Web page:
Facing false Domestic Violence charges can be tough, thrusting individuals into a legal quagmire with real-life consequences. Navigating the complexities of defending against such accusations requires a clear and practical approach. In this guide, we’ll break down the process, providing a straightforward roadmap for those grappling with unfounded charges.  We’ll explore the importance of gathering compelling evidence, debunk common myths, and emphasize the significance of a strong defence strategy. Whether you’re wrongly accused or supporting someone in this predicament, we aim to demystify the legal landscape surrounding Domestic Violence charges. By the end, you’ll be equipped with the knowledge and tools to assertively confront the allegations and safeguard your rights in the face of adversity. It’s time to untangle the legal web and reclaim control over your narrative. Laws about domestic violence In New South Wales, there isn’t a specific offence labelled as ‘domestic violence.’ Instead, the term is commonly used when criminal charges or Apprehended Violence Orders (AVOs) are initiated by the police due to allegations of violence, intimidation, stalking, or harassment between spouses or partners. The spectrum of incidents varies widely, encompassing everything from unwanted post-breakup communications to severe injuries resulting from physical altercations at home. Prosecutions related to domestic violence emerge from situations perceived as minor by the involved parties. Often, individuals wish to reconcile and seek the withdrawal of charges or AVOs. Unfortunately, false accusations can also arise from motives like anger, revenge, or to gain an advantage in other legal proceedings, such as family law matters. The Crimes (Domestic and Personal Violence) Act 2007 (NSW)1 outlines offences related to personal violence. These encompass crimes like intimidation, stalking, breach of AVO, common assault, actual bodily harm, grievous bodily harm, murder, choke or sexual assault, kidnapping, property damage, and the distribution of intimate images or threats thereof. Understanding these laws is crucial for individuals navigating the complexities of domestic violence-related charges in Australia. Understanding Domestic Violence orders In Australia, a Domestic violence order is more commonly known as an ‘Apprehended Violence Order’ (AVO) and is a court-issued protection order designed to safeguard individuals from harm. The defendant, also known as the person subject to the order, is legally prohibited from engaging in specific behaviours, such as assault, molestation, harassment, intimidation, or stalking, towards the protected person for a defined period. Additional restrictions may include bans on contact, proximity limits to the protected person’s home or workplace, and the prevention of property damage. According to the federal criminal code, a domestic violence order or AVO made after 2017 is recognised nationally and is recognised across the country. As the court system of New South Wales highlights, AVOs do not result in a criminal record for defendants. However, violating the order’s terms can lead to legal consequences. For those facing an AVO, Jameson Law provides expert assistance. The firm aids defendants in navigating the legal complexities, ensuring a thorough understanding of the order’s implications and facilitating compliance. Whether dealing with an Apprehended Domestic Violence Order (ADVO) or an Apprehended Personal Violence Order (APVO), Jameson Law stands ready to assist, offering comprehensive support to individuals facing these legal challenges Domestic Violence Case Defence There are several defences that you might be able to draw on for domestic violence charges that you may face. Here, we are going to break down some of the most common ones that might be used. Self Defence In dealing with domestic violence cases in New South Wales, a strong legal defence often rests on incorporating self defence as a key strategy. This becomes especially crucial when the alleged victim takes on the role of the aggressor, forcing the defendant to use force in defence of themselves or others. The heart of the defence lies in proving the reasonableness of the defendant’s actions in response to the perceived threat posed by the alleged victim. That means that the defendant has to show that the defendant had a reasonable doubt that physical harm or grievous bodily harm was about to happen to them. The court has to be shown the defendant that their actions were a ‘reasonable response’ in the pursuit of self defence. As per section 418 of the Crimes Act 1900 (NSW), self defence is legally defined as when person A assaults person B out of genuine fear for their protection, the protection of others, or safeguarding property. Successfully using self defence as a defence strategy involves demonstrating that the assault was a reasonable and proportionate response to the circumstances perceived by person A at the time of the incident. Self control and ensuring that your actions were not responsible for recklessly causing injury are also an important part of the defence of self defence. Effectively handling domestic violence charges requires presenting compelling evidence that establishes the defendant’s genuine fear and emphasizes the rationality of their response. By strategically incorporating self defence arguments, legal teams aim to highlight the inherent right to protect oneself and others, adhering to the legal guidelines outlined in section 418 for a comprehensive defence in New South Wales. Case Study John was accused of assault during a tense situation with his partner. A meticulous investigation uncovered a history of aggression from the alleged victim and establishing John’s legitimate fear for his safety. In court, a robust case was presented, emphasising that John’s actions were a reasonable response to the imminent threat posed by his partner. Recognizing the compelling evidence supporting self-defense, the court dismissed the domestic violence charges, safeguarding John’s reputation and rights. This case exemplifies the commitment to thorough defence strategies, ensuring justice for individuals, regardless of gender, facing unwarranted accusations. If you’re grappling with similar challenges, trust Jameson Law to staunchly advocate for your rights and deploy effective legal defences, including self-defence. Defence of Duress In New South Wales, utilizing the defence of duress in domestic violence cases involves asserting that the accused committed an offence under significant threats or coercion, something that is distinct from self defence, where you have to illustrate a threat of imminent harm. This defense becomes relevant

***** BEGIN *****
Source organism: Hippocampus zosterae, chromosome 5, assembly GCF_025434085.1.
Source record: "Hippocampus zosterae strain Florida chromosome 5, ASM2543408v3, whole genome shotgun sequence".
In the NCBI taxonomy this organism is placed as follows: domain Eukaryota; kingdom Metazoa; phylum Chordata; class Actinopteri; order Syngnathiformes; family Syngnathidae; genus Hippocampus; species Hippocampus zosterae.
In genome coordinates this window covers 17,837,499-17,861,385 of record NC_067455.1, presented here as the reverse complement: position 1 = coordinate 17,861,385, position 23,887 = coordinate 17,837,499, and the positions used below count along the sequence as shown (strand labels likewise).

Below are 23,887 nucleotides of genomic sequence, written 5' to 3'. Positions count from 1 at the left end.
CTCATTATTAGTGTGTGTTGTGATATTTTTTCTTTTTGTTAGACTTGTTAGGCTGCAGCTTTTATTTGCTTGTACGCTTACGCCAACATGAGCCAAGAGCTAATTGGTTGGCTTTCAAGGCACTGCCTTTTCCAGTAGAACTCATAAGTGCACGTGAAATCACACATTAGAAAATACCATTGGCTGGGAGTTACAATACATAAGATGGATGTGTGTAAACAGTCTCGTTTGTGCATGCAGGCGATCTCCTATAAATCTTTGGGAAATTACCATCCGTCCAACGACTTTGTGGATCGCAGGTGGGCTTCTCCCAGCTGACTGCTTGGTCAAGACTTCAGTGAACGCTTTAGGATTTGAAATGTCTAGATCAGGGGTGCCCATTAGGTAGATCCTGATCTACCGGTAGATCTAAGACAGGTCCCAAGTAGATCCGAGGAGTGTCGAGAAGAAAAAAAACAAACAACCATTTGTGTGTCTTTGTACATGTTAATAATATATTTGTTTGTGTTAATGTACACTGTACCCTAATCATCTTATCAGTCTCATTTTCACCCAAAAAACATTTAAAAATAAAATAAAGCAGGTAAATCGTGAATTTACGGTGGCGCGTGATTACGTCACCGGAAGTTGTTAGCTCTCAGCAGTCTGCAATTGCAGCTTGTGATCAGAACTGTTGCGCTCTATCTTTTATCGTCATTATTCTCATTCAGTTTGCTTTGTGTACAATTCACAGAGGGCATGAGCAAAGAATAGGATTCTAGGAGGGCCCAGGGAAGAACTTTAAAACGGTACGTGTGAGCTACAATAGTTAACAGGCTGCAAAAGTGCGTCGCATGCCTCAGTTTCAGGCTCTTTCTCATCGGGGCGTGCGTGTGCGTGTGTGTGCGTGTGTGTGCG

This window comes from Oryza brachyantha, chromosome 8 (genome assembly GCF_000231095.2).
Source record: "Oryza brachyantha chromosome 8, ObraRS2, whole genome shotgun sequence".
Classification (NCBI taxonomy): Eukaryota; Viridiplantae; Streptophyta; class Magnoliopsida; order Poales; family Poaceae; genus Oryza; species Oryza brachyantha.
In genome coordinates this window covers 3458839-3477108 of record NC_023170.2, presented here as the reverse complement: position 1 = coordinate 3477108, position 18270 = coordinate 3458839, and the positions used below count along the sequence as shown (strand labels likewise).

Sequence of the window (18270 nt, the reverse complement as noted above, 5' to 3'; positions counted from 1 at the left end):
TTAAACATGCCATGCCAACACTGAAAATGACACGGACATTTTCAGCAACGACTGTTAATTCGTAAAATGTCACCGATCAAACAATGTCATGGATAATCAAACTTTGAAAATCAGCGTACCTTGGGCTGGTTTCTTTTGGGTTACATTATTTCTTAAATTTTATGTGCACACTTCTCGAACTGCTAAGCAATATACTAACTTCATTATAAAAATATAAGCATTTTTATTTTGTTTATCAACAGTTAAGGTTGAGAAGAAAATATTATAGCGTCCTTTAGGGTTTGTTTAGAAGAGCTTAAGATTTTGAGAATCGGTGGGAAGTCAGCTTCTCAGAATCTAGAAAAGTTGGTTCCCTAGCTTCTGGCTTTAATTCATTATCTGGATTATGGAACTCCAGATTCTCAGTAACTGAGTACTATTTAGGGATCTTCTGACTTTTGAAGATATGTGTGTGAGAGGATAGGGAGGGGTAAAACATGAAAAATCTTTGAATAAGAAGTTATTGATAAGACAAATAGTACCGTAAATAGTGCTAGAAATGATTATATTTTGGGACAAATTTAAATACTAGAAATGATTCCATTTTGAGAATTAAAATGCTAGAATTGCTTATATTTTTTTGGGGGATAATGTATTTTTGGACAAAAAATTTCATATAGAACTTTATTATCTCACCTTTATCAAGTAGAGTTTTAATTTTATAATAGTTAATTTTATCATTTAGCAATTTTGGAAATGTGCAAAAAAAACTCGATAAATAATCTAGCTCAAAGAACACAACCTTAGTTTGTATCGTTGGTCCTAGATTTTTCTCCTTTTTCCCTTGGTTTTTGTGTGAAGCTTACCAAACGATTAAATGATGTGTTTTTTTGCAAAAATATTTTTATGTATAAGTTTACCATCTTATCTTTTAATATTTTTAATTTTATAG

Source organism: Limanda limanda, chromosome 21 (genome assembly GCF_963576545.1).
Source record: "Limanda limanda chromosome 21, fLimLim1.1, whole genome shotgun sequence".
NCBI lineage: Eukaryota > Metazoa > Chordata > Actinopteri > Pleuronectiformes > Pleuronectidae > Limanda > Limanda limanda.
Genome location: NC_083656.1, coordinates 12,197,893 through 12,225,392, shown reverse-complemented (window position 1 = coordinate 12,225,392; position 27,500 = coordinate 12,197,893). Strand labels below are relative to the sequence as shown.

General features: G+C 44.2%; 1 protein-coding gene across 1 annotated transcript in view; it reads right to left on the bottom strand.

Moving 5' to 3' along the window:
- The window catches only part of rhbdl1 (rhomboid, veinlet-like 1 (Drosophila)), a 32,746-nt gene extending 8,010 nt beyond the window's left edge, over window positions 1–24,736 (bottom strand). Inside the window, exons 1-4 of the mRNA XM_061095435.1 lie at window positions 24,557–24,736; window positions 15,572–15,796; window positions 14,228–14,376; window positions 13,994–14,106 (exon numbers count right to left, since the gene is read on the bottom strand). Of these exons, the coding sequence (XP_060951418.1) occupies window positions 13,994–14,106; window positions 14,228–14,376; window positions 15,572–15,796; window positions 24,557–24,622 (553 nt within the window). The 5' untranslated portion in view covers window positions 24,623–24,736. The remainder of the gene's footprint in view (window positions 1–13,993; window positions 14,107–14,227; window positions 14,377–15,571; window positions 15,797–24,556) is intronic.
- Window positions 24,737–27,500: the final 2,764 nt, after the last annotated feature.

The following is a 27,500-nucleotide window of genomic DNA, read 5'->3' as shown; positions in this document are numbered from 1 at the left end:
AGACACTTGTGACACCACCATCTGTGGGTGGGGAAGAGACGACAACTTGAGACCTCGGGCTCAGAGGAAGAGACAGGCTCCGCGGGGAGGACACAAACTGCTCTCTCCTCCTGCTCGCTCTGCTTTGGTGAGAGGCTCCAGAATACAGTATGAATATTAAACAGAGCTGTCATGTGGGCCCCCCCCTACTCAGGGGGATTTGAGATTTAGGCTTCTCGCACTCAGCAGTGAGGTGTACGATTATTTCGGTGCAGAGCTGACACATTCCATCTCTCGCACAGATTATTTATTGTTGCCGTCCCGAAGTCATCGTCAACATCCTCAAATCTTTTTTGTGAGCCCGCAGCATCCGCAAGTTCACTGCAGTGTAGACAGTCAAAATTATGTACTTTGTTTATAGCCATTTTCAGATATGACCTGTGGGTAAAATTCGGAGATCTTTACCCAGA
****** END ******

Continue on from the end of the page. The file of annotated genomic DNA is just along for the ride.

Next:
Criminal Law and Domestic Violence